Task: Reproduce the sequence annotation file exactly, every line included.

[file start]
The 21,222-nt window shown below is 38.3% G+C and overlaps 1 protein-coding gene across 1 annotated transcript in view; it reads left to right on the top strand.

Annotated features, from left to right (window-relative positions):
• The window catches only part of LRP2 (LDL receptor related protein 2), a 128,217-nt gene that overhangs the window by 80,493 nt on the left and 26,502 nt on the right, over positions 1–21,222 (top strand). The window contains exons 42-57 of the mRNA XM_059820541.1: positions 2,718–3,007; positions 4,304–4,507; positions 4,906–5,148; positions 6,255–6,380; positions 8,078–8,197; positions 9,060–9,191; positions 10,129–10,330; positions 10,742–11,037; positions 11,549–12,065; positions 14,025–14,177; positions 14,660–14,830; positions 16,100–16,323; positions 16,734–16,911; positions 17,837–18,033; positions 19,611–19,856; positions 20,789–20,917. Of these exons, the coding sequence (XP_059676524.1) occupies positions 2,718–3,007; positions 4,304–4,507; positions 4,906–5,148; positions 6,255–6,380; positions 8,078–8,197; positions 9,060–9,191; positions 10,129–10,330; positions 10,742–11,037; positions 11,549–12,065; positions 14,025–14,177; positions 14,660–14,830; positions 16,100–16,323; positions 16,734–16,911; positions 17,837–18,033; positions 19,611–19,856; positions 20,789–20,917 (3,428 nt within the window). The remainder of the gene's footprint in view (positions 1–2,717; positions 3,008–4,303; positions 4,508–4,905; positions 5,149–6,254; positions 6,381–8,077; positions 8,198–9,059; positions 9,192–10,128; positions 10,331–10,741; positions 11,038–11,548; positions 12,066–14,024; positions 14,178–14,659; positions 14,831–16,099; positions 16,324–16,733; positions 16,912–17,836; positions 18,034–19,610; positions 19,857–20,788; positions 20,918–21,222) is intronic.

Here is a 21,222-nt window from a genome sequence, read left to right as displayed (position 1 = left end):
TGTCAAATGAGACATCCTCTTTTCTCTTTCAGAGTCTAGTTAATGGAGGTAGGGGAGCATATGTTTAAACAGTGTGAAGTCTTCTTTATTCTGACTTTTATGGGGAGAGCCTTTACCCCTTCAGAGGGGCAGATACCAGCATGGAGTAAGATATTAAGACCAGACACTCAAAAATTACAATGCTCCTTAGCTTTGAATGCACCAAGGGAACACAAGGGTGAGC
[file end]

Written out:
The 21,222-nt window shown below is 38.3% G+C and overlaps 1 protein-coding gene across 1 annotated transcript in view; it reads left to right on the top strand.

Annotated features, from left to right (window-relative positions):
• The window catches only part of LRP2 (LDL receptor related protein 2), a 128,217-nt gene that overhangs the window by 80,493 nt on the left and 26,502 nt on the right, over positions 1–21,222 (top strand). The window contains exons 42-57 of the mRNA XM_059820541.1: positions 2,718–3,007; positions 4,304–4,507; positions 4,906–5,148; positions 6,255–6,380; positions 8,078–8,197; positions 9,060–9,191; positions 10,129–10,330; positions 10,742–11,037; positions 11,549–12,065; positions 14,025–14,177; positions 14,660–14,830; positions 16,100–16,323; positions 16,734–16,911; positions 17,837–18,033; positions 19,611–19,856; positions 20,789–20,917. Of these exons, the coding sequence (XP_059676524.1) occupies positions 2,718–3,007; positions 4,304–4,507; positions 4,906–5,148; positions 6,255–6,380; positions 8,078–8,197; positions 9,060–9,191; positions 10,129–10,330; positions 10,742–11,037; positions 11,549–12,065; positions 14,025–14,177; positions 14,660–14,830; positions 16,100–16,323; positions 16,734–16,911; positions 17,837–18,033; positions 19,611–19,856; positions 20,789–20,917 (3,428 nt within the window). The remainder of the gene's footprint in view (positions 1–2,717; positions 3,008–4,303; positions 4,508–4,905; positions 5,149–6,254; positions 6,381–8,077; positions 8,198–9,059; positions 9,192–10,128; positions 10,331–10,741; positions 11,038–11,548; positions 12,066–14,024; positions 14,178–14,659; positions 14,831–16,099; positions 16,324–16,733; positions 16,912–17,836; positions 18,034–19,610; positions 19,857–20,788; positions 20,918–21,222) is intronic.

Here is a 21,222-nt window from a genome sequence, read left to right as displayed (position 1 = left end):
TGTCAAATGAGACATCCTCTTTTCTCTTTCAGAGTCTAGTTAATGGAGGTAGGGGAGCATATGTTTAAACAGTGTGAAGTCTTCTTTATTCTGACTTTTATGGGGAGAGCCTTTACCCCTTCAGAGGGGCAGATACCAGCATGGAGTAAGATATTAAGACCAGACACTCAAAAATTACAATGCTCCTTAGCTTTGAATGCACCAAGGGAACACAAGGGTGAGC